This decision may be based on whether the improvements are moveable or unmovable. Before you sink your money into a property that you don’t own, be sure to consult with a property law attorney. The same can apply to repairs or improvements to leased equipment. Who will be responsible for the costs of repairs – the owner of the equipment or the person leasing the equipment? Questions such as this are answered by property law lawyers, but remember, contractual law may also apply.

Intellectual Property

Intellectual property law covers patents, copyrights, trademarks and trade secrets. Intellectual property includes art, literature, music, ideas, inventions, discoveries, and so forth. The creator of intellectual property has certain rights with respect to their property, whether or not it is created for commercial use, and whether or not it is registered as a patent, copyright, trademark or trade secret.

When you create intellectual property that needs to be protected, the best course of action is to have an attorney prepare the necessary paperwork before you release your ideas to the world. If you worked for a company when you made your discovery or invention, there may be a question as to whether the employee or the employer owns the rights to that intellectual property.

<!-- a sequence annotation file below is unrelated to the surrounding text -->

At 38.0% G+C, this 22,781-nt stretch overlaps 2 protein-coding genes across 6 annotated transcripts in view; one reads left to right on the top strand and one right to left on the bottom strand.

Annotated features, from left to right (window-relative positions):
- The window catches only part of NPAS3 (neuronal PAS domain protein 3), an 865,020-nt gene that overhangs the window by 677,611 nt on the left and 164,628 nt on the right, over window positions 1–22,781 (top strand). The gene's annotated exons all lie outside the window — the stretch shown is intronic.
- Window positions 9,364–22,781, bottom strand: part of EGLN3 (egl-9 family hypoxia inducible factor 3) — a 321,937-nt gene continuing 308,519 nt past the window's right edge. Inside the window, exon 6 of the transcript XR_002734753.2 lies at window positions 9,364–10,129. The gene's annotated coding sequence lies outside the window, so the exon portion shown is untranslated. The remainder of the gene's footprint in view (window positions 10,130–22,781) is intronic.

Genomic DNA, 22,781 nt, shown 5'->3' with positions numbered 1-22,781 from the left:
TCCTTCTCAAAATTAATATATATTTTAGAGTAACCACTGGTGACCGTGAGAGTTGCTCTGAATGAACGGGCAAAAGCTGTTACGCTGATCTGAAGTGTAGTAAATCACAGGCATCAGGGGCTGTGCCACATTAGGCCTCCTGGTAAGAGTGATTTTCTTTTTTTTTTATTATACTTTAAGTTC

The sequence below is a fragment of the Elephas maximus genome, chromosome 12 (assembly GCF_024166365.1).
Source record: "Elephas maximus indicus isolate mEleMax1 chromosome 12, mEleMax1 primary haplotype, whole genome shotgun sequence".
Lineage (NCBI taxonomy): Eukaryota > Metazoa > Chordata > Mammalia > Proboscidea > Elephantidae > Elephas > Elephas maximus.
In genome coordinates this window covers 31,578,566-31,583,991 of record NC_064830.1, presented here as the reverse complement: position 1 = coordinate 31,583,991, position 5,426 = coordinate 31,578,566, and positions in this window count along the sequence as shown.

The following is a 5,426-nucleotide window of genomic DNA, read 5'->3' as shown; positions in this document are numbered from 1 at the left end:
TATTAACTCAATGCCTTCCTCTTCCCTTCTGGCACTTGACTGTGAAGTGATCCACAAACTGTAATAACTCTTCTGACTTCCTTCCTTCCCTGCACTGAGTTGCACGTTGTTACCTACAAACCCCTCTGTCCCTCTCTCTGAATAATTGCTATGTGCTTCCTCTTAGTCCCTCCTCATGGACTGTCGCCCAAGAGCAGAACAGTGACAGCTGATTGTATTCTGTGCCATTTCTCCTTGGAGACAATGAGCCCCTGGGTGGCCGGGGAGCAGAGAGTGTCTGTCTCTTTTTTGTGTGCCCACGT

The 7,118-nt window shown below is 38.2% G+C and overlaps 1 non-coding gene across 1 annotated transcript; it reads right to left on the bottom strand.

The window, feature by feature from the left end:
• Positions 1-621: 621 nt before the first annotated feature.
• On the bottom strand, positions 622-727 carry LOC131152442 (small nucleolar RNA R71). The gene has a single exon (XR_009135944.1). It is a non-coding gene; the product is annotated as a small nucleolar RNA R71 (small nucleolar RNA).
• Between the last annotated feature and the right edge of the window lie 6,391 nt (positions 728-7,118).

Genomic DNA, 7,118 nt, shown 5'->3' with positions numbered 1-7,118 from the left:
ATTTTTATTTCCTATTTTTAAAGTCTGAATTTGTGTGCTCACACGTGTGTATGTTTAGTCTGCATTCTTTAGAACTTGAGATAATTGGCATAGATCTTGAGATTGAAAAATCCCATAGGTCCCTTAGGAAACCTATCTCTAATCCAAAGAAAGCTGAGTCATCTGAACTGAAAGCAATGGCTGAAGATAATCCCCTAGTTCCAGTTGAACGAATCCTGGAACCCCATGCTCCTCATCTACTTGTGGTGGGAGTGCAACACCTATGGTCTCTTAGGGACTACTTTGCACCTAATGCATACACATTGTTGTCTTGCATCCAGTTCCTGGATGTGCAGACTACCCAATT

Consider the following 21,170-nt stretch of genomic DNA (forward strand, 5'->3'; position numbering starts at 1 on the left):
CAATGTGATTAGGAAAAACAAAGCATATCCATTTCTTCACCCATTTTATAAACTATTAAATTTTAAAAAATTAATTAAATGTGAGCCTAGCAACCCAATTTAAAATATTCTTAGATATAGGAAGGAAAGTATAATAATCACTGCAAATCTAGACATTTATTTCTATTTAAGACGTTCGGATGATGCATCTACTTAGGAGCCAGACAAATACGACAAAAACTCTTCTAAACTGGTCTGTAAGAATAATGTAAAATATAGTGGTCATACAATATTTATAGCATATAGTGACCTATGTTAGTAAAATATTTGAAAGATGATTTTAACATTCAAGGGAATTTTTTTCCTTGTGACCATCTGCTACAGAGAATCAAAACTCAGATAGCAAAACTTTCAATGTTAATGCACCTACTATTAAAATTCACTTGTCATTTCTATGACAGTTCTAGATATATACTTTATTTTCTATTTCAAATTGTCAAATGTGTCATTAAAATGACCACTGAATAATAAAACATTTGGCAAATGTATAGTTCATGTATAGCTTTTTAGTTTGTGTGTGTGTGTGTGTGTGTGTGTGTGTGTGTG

Property law attorneys may deal with intellectual property; however, there are also attorneys that specialize solely in intellectual property.

Discussing Your Case with a Property Law Attorney

1. Make sure that the attorney specializes in property law.
2. Discuss your specific situation in detail.
3. Be sure to tell your attorney whether or not there are contracts, bankruptcies, or others claiming a right to the property involved.
4. If the property is not in your possession, be sure to let the attorney know that the property is someone else’s possession.

When you face issues concerning property rights, don’t rely on your own knowledge or interpretation of the laws, anything that you read, or advice from other people. A one-on-one consultation with an attorney who specializes in property law is the best way to protect your property rights.

Property Liens